You know when people use the word “literally”
when they mean “figuratively” and then you get
all snooty and tell them they literally don’t
know what literally means?
Well the joke’s on you, ma’am.
Since the incorrect usage of “literally” was so
widespread, The Oxford English Dictionary
officially changed the meaning of literally to
include both definitions. In 2011 already. So
while literally still means in a literal sense as in:
“Advanced Ebola symptoms include literally
bleeding from the eyes” it also officially means
in a figurative sense as in: “The last Game of
Thrones episode literally made my eyes bleed.”
So literally can literally mean figuratively these
While this might be an acrid pill to swallow for
the staunch upholders of English grammar, I
actually think it’s pretty cool. Languages evolve
through time and usage and the only languages
that do not change are the dead ones. Besides,
there are many other words that we use daily
that didn’t originally mean what they mean in
today’s usage.
“Awesome” is a great example. It used to mean
inspiring awe or terror. A natural disaster or a
god would be awesome. Not a night out with
friends, or getting to leave work early on a
“Amazing” is another one. It’s supposed to
mean “to cause great wonder or
astonishment”. Yet, no one will blink an eye, or
more pertinently, ask you what happened if you
tell them you had an amazing chicken salad for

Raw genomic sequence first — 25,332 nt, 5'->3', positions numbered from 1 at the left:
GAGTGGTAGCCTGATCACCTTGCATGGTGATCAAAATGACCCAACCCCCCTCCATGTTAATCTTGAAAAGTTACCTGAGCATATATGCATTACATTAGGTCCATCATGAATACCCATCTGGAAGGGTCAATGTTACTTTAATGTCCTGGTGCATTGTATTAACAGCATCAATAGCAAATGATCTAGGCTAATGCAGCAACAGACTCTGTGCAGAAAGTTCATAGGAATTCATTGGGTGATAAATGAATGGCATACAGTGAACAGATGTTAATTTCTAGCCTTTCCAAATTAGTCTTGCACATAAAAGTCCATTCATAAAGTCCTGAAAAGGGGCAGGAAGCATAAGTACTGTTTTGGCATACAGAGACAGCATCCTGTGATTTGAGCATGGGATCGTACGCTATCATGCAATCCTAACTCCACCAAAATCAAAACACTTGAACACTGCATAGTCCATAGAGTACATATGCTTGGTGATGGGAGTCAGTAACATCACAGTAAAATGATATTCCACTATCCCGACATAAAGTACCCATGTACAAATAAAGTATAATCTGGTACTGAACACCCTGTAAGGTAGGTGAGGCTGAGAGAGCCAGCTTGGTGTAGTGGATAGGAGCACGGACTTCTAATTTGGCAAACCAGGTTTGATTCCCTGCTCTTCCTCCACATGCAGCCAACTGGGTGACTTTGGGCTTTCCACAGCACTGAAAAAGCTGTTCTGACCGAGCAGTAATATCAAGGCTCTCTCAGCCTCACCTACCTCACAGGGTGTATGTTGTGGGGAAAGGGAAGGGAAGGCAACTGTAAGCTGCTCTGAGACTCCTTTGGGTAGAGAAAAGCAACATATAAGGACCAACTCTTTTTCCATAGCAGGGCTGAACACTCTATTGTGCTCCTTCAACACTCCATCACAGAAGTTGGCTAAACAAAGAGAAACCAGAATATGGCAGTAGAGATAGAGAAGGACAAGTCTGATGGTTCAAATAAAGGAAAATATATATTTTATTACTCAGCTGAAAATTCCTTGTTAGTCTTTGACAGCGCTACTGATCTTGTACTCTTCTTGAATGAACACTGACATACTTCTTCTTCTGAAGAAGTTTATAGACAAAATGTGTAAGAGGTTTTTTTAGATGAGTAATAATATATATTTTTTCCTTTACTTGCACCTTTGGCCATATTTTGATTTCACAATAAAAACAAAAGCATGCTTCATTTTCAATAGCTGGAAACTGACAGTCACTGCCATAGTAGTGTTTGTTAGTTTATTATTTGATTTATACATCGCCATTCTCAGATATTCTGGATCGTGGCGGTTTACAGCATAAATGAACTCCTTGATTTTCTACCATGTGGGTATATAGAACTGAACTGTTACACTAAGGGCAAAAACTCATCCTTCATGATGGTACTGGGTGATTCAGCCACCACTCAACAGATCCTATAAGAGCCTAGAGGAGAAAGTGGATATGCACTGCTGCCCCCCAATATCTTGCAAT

This is all good and well if everyone knows the
new meanings and uses the words in the same
way of course. Which brings me to my point
this week…
These days I’m a big believer in building human
relationships, mending rifts between the sexes
and striving for harmony in general. Which is
why I want to make a public service
announcement right here in black on white:
It is all very well that the word originally meant
satisfactory or pleasing, but any woman can tell
you that saying “Fine” in response to “How do I
look?” is a deeply and incredibly stupid thing to
No one wants to look fine. Unless it’s with a
long “I”. As in “damn, girl, you fiiiiiiiiiiiiine”.
There are literally dozens of other adjectives
you can use that can denote a wide, nuanced
variety of positivity in your response.
Fine is not one of them.
And while I’m at it, when you ask her how she
is, hours later after the dragon fire has died
down, and she says “I’m fine”, that’s probably
not meant positively either.